Monday, June 4, 2018

"The Thirty Fathom Grave"

Simon Oakland and Mike Kellin
“The Thirty Fathom Grave”
Season Four, Episode 104
Original Air Date: January 10, 1963

Chief Bell: Mike Kellin
Captain Beecham: Simon Oakland
Doc: David Sheiner
McClure: John Considine
OOD: Bill Bixby
Ensign Marmer: Conlan Carter
ASW Officer: Forrest Compton
Jr. OOD: Henry Scott
Lee Helmsman: Tony Call
Sonar Operator: Charles Kuenstle
Helmsman: Derrik Lewis
Sailor #1: Vince Bagetta
Sailor #2: Louie Elias

Writer: Rod Serling (original teleplay)
Director: Perry Lafferty
Producer: Herbert Hirschman
Director of Photography: George T. Clemens
Production Manager: Ralph W. Nelson
Associate Producer: Murray Golden
Assistant to the Producer: John Conwell
Art Direction: George W. Davis & John J. Thompson
Film Editor: Richard W. Farrell
Set Decoration: Henry Grace & Don Greenwood, Jr.
Assistant Director: John Bloss
Sound: Franklin Milton & Joe Edmondson
Music: stock
Serling’s Wardrobe: Eagle Clothes
Filmed at MGM Studios

And Now, Mr. Serling:

“The ingredients: an American destroyer, the Pacific Ocean, and the ghostly sound of hammering from thirty fathoms below. They add up to a strange tale of the bizarre and nightmarish. Mike Kellin and Simon Oakland star in a very different kind of Twilight Zone which we call ‘The Thirty Fathom Grave.’”

Rod Serling’s Opening Narration:
“Incident one hundred miles off the coast of Guadalcanal. Time: the present. The United States naval destroyer on what has been a most uneventful cruise. In a moment they’re going to send a man down thirty fathoms to check on a noise maker – someone or something tapping on metal. You may or may not read the results in a naval report, because Captain Beecham and his crew have just set a course that will lead this ship and everyone on it into The Twilight Zone.”


            A United States naval destroyer on a routine trip in the Pacific Ocean stops to investigate a blip on sonar and a strange noise emanating from below the ocean surface. The noise sounds like steady hammering upon metal. Captain Beecham sends a diver, McClure, down to investigate and the crew discovers a ruined submarine dating from the Second World War.
            These events come at the same time Beecham is dealing with the sudden strange behavior of Chief Bell, a veteran sailor whose unexplained behavior is as perplexing as the mystery of the submarine.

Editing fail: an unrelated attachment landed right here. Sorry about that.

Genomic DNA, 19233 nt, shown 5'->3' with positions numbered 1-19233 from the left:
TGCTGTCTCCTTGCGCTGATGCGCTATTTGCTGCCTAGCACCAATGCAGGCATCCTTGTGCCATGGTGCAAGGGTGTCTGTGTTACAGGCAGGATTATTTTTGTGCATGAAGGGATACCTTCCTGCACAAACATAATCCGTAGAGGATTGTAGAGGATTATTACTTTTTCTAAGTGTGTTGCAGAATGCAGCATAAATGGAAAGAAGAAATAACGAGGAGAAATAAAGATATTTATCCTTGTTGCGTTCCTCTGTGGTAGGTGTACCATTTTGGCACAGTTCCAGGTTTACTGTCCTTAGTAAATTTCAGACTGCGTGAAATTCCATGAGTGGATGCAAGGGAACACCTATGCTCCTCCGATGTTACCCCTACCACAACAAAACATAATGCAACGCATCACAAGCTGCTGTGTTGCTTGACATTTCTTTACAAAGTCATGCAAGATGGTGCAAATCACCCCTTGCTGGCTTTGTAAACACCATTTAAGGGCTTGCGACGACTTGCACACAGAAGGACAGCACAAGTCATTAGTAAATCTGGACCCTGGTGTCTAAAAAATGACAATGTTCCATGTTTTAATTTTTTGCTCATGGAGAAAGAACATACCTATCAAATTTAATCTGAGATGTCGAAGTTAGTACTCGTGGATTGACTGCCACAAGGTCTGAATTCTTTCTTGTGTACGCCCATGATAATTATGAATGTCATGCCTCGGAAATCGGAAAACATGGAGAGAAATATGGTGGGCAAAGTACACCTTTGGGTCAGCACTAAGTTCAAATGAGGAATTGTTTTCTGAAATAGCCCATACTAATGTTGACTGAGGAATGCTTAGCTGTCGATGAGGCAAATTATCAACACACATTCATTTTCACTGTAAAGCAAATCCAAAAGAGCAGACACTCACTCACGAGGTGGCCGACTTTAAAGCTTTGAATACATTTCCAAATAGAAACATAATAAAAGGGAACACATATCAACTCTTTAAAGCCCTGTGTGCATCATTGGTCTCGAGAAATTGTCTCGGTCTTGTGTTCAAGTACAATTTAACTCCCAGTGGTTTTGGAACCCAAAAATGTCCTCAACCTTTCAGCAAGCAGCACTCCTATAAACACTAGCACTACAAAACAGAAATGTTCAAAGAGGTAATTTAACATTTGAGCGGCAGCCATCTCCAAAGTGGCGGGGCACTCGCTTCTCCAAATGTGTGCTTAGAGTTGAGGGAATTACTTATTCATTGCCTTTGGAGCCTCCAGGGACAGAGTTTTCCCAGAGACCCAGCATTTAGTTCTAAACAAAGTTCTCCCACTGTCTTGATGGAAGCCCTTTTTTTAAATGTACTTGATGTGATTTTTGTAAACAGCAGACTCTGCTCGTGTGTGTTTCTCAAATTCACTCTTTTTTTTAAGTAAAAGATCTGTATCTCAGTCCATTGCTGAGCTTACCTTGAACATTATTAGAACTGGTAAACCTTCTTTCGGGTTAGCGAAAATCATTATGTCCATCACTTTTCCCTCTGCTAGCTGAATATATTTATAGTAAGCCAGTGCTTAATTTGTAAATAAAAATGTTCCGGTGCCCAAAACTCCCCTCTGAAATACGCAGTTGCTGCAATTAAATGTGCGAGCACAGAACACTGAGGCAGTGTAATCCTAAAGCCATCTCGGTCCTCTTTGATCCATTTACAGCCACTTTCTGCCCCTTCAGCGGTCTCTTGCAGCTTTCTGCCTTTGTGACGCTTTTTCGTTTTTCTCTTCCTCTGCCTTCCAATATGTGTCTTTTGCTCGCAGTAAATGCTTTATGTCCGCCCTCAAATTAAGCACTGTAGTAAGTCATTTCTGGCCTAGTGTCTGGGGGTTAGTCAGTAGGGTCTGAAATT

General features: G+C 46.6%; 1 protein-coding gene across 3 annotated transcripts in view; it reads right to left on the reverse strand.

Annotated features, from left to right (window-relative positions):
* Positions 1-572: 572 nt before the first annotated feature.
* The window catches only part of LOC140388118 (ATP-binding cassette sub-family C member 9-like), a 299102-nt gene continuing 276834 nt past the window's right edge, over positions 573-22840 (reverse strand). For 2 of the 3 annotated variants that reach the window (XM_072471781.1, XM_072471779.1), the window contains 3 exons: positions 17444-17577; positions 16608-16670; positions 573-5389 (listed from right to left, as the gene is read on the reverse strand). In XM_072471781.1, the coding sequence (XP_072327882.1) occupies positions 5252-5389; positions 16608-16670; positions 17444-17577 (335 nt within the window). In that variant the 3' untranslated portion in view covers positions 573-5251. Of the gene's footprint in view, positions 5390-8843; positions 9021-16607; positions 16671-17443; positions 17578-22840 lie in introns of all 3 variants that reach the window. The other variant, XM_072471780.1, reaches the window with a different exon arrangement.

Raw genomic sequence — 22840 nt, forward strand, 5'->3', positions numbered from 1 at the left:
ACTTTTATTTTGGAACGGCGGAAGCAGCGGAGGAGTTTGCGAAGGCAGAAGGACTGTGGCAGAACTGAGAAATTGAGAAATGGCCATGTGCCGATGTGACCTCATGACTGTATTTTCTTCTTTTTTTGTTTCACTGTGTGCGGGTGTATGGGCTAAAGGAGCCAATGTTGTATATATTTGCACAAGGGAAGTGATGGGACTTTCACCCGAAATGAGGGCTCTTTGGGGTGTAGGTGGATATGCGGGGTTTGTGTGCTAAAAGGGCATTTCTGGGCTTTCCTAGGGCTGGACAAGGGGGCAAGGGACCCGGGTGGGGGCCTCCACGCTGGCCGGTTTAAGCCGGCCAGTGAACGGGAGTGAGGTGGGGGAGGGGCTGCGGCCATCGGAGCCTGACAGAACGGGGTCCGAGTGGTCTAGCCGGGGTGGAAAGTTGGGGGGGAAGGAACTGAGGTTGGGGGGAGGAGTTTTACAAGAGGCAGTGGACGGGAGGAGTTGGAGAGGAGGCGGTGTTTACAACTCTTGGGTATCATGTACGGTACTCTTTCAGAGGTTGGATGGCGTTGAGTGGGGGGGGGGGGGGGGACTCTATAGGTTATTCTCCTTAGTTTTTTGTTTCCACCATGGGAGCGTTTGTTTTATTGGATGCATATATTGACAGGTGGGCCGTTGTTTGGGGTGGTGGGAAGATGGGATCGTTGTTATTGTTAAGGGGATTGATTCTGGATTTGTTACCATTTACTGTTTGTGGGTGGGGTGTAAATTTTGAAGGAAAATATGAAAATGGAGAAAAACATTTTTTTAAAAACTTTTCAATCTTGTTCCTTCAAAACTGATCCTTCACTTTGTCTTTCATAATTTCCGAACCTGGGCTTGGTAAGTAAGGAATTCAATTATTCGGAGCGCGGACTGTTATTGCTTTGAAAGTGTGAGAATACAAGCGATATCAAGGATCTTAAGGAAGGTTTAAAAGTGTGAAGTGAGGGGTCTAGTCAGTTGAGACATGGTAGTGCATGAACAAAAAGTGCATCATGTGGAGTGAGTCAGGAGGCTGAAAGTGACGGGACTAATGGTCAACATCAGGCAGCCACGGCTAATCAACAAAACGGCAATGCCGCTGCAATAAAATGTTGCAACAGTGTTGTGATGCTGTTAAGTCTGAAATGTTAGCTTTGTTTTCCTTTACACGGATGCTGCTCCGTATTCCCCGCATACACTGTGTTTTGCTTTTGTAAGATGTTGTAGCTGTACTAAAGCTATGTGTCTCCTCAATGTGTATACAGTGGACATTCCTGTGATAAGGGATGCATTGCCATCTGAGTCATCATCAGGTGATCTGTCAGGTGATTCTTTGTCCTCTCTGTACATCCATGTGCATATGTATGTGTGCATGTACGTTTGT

McClure goes down twice more in an effort to determine the origin of the submarine and the cause of the hammering sound. It is determined that it is a U.S. submarine but there is no accounting for the hammering noise. McClure get no response when he hammers upon the outer hull. Out of options, Beecham decides to call in help to get the submarine open.
            Meanwhile, Chief Bell’s mental health deteriorates to the point where he is admitted to sick bay and placed under observation. Bell is convinced that someone inside the submarine is calling out to him. Soon he is visited by ghostly visions of drowned sailors beckoning to him.
            On his final trip below McClure discovers a pair of dog tags caught in an opening to the submarine. He wrenches them free and gives them to Captain Beecham. Beecham reads Chief Bell’s name on the tags. When confronted, Bell relates a tale of being the only man to make it out of a Japanese attack on a submarine during the Second World War, the same submarine they have been investigating. Bell feels guilty about the deaths of the other men since he inadvertently drew the attention of the Japanese destroyer and was the only man to make it out alive when he was cast over the side.
            Convinced he should have died with the other soldiers Bell jumps over the side of the ship. Despite hours of searching, the crew is unable to recover his body. Help arrives and the submarine is opened. The report back to the captain is that all were dead inside but, strangely, one soldier in the control room was holding a hammer.

Rod Serling’s Closing Narration:
“Small naval engagement, the month of April, 1963. Not to be found in any historical annals. Look for this one filed under ‘H’ for Haunting – in The Twilight Zone.”


            Despite Rod Serling’s preview narration characterizing “The Thirty Fathom Grave” as “bizarre and nightmarish” and “a very different kind of Twilight Zone,” the episode fails to deliver on either of those promising descriptions. What remains is a largely ineffective and predictable ghost story which, at its hour length, feels overly padded and familiar.
            “The Thirty Fathom Grave” is partially redeemed by its engaging cast, the novelty of its setting, and the technical aspects of its script and production. Rod Serling was determined to get the technical aspects of the script correct and engaged feedback from the U.S. Navy to ensure the terminology used in the episode was realistic. Production Manager Ralph W. Nelson secured the use of actual naval destroyers to further ensure verisimilitude in the production. The exterior shots are of the USS Mullinnix with interior shots filmed aboard the USS Edson. Other interior shots, such as the Captain’s quarters, were filmed at MGM. The underwater shots were filmed on a tight schedule at the studio facilities of Republic Pictures.* This close attention to detail brings a spark of interest to otherwise laborious proceedings and recalls the technical attention paid to episodes such as “King Nine Will Not Return” and, especially, “The Odyssey of Flight 33,” an episode in which Serling engaged his brother Robert, a prolific writer covering the aviation industry and author of the national bestseller The President’s Plane is Missing (1967), as Technical Advisor.